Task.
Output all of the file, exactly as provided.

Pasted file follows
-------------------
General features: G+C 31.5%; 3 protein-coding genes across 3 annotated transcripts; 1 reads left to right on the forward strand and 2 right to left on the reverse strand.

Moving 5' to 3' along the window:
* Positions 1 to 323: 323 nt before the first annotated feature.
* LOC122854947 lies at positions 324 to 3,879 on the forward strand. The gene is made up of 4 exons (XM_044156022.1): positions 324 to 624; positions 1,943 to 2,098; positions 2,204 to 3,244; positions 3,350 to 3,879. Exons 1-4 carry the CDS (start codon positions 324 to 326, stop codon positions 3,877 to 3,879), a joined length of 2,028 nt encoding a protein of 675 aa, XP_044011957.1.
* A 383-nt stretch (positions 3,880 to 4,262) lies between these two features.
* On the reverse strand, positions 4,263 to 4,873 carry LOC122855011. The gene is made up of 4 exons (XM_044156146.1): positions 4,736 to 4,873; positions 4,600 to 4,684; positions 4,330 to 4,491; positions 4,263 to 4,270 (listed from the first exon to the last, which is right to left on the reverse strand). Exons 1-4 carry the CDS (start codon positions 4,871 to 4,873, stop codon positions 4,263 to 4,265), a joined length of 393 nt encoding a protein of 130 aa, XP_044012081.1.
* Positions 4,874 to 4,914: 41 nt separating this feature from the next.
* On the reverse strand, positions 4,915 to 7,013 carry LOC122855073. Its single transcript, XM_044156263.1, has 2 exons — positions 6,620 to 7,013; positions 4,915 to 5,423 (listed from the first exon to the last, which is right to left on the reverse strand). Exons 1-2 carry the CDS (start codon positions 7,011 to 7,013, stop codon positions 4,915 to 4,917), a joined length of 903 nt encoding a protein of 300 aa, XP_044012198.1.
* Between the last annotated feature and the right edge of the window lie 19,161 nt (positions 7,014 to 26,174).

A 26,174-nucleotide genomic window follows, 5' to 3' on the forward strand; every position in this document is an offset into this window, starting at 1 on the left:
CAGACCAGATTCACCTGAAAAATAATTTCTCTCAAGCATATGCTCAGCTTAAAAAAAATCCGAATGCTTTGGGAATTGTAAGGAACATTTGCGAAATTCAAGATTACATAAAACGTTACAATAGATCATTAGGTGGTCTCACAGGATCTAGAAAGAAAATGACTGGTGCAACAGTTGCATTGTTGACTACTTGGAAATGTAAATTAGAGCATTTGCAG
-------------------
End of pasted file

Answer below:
General features: G+C 31.5%; 3 protein-coding genes across 3 annotated transcripts; 1 reads left to right on the forward strand and 2 right to left on the reverse strand.

Moving 5' to 3' along the window:
* Positions 1 to 323: 323 nt before the first annotated feature.
* LOC122854947 lies at positions 324 to 3,879 on the forward strand. The gene is made up of 4 exons (XM_044156022.1): positions 324 to 624; positions 1,943 to 2,098; positions 2,204 to 3,244; positions 3,350 to 3,879. Exons 1-4 carry the CDS (start codon positions 324 to 326, stop codon positions 3,877 to 3,879), a joined length of 2,028 nt encoding a protein of 675 aa, XP_044011957.1.
* A 383-nt stretch (positions 3,880 to 4,262) lies between these two features.
* On the reverse strand, positions 4,263 to 4,873 carry LOC122855011. The gene is made up of 4 exons (XM_044156146.1): positions 4,736 to 4,873; positions 4,600 to 4,684; positions 4,330 to 4,491; positions 4,263 to 4,270 (listed from the first exon to the last, which is right to left on the reverse strand). Exons 1-4 carry the CDS (start codon positions 4,871 to 4,873, stop codon positions 4,263 to 4,265), a joined length of 393 nt encoding a protein of 130 aa, XP_044012081.1.
* Positions 4,874 to 4,914: 41 nt separating this feature from the next.
* On the reverse strand, positions 4,915 to 7,013 carry LOC122855073. Its single transcript, XM_044156263.1, has 2 exons — positions 6,620 to 7,013; positions 4,915 to 5,423 (listed from the first exon to the last, which is right to left on the reverse strand). Exons 1-2 carry the CDS (start codon positions 7,011 to 7,013, stop codon positions 4,915 to 4,917), a joined length of 903 nt encoding a protein of 300 aa, XP_044012198.1.
* Between the last annotated feature and the right edge of the window lie 19,161 nt (positions 7,014 to 26,174).

A 26,174-nucleotide genomic window follows, 5' to 3' on the forward strand; every position in this document is an offset into this window, starting at 1 on the left:
CAGACCAGATTCACCTGAAAAATAATTTCTCTCAAGCATATGCTCAGCTTAAAAAAAATCCGAATGCTTTGGGAATTGTAAGGAACATTTGCGAAATTCAAGATTACATAAAACGTTACAATAGATCATTAGGTGGTCTCACAGGATCTAGAAAGAAAATGACTGGTGCAACAGTTGCATTGTTGACTACTTGGAAATGTAAATTAGAGCATTTGCAG